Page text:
The optimization problem we need to solve now can be written as

As the $$p(yi_|\vec{x}_i)$$ do not depend on the model parameters $$\vec{w}$$, they end up as simple factors that do not influence the location of $$\vec{w}^{\ast}_{MAP}$$, therefore we can drop them. Furthermore, we can again use the monotony of the logarithm to write

As we can see, the summation over the data points is the same as in the MLE, we have simply introduced one additional term $$\log p(\vec{w})$$ which allows us to formulate prior beliefs about the model parameters.

For a quick example let's assume our parameters to be distributed normally and independently around the origin with a variance $$\sigma^2_w$$, i.e.

Throwing together the last two equations with the conditional distribution derived above, we get

where we again drop parameter-independent terms. Since we can scale the optimization objective with any positive scalar value we want and are basically free to choose $$\sigma_w^2$$ for our prior beliefs, we can rewrite the optimization objective as

We see that MAP solves almost the same optimization problem as MLE with an extra additional term scaled by some parameter $$\lambda$$ for which we need to find a reasonable value. $$\lambda$$ basically quantifies how strongly we belief that the model parameters are close to zero. Readers with some knowledge in Machine Learning will recognize that MAP is the same as MLE with L2-regularization.

## Bayesian Linear Regression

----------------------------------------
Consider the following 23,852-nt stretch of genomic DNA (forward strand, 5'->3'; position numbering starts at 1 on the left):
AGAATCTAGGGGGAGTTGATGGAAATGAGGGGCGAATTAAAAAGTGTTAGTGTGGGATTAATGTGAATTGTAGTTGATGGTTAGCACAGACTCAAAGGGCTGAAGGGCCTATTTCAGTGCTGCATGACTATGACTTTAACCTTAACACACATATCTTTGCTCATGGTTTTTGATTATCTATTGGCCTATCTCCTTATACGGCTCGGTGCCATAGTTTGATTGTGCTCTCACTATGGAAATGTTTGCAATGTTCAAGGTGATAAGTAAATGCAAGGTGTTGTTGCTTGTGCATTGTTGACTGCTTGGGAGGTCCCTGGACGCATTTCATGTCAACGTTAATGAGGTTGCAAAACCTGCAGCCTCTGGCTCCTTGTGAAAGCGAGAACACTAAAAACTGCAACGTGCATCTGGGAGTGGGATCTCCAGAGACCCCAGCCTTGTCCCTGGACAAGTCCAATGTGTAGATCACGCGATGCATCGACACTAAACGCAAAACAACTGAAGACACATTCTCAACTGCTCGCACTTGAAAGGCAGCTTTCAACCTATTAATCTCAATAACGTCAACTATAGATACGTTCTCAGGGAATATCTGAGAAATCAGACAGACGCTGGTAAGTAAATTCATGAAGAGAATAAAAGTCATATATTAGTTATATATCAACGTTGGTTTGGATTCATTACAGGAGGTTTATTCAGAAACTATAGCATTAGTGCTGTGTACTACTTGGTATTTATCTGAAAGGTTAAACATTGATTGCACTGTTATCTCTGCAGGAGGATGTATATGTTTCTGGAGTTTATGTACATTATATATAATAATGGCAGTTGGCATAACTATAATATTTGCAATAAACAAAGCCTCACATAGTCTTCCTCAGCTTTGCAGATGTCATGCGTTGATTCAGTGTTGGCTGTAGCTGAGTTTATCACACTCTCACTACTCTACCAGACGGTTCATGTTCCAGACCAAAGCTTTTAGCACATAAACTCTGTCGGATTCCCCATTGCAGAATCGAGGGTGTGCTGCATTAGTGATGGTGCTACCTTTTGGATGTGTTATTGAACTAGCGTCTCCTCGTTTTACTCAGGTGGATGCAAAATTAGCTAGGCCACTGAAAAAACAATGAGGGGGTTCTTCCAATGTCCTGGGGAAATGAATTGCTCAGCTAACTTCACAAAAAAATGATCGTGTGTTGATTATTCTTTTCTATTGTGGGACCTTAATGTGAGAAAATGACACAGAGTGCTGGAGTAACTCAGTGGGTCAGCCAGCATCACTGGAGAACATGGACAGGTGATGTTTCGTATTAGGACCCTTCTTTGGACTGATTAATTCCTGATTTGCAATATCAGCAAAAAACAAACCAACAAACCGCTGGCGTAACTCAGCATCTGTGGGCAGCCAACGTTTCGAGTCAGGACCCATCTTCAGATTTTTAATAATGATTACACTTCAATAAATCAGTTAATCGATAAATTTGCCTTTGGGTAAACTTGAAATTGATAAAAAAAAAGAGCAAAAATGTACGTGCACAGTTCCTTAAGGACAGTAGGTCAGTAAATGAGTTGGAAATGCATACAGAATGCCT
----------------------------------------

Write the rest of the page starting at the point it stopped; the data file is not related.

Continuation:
We have just used Bayes' theorem to justify estimating the model parameters with regularization, but we are still using point estimates of the model parameters $$\vec{w}$$. Bayes' theorem could theoretically give us access not just to the maximum of the posterior distribution as in MAP, but allow us to use the distribution $$p(\vec{w} | D)$$ itself. This will allow us to estimate the standard deviation of our prediction. We will use conjugate priors to compute $$p(\vec{w} | D)$$. Conjugate priors are prior distributions $$p(\vec{w})$$ which are in the same family of distributions as the posterior $$p(\vec{w} | D)$$. As in the examples above, we will assume the likelihood $$p(y_i | \vec{x}_i, \vec{w})$$ and the prior $$p(\vec{w})$$ to be Gaussians. **A Gaussian times a Gaussian is still a Gaussian**. As it can be seen in Bayes' Theorem, the formula for normalization and Bayes' Theorem, the prior of the training data $$p(D)$$ is essentially a normalization constant and will not influence the general shape of $$p(\vec{w} | D)$$. So we already know $$p(\vec{w} | D)$$ will be a Gaussian. For a Gaussian we only need to figure out the mean vector $$\vec{\mu}_w$$ and the covariance matrix $$\Sigma_w$$ of $$p(\vec{w} | D)$$ and then can infer the normalization from there.

That's it for now. In the second part I will explain the details of the math behind Bayesian Linear Regression.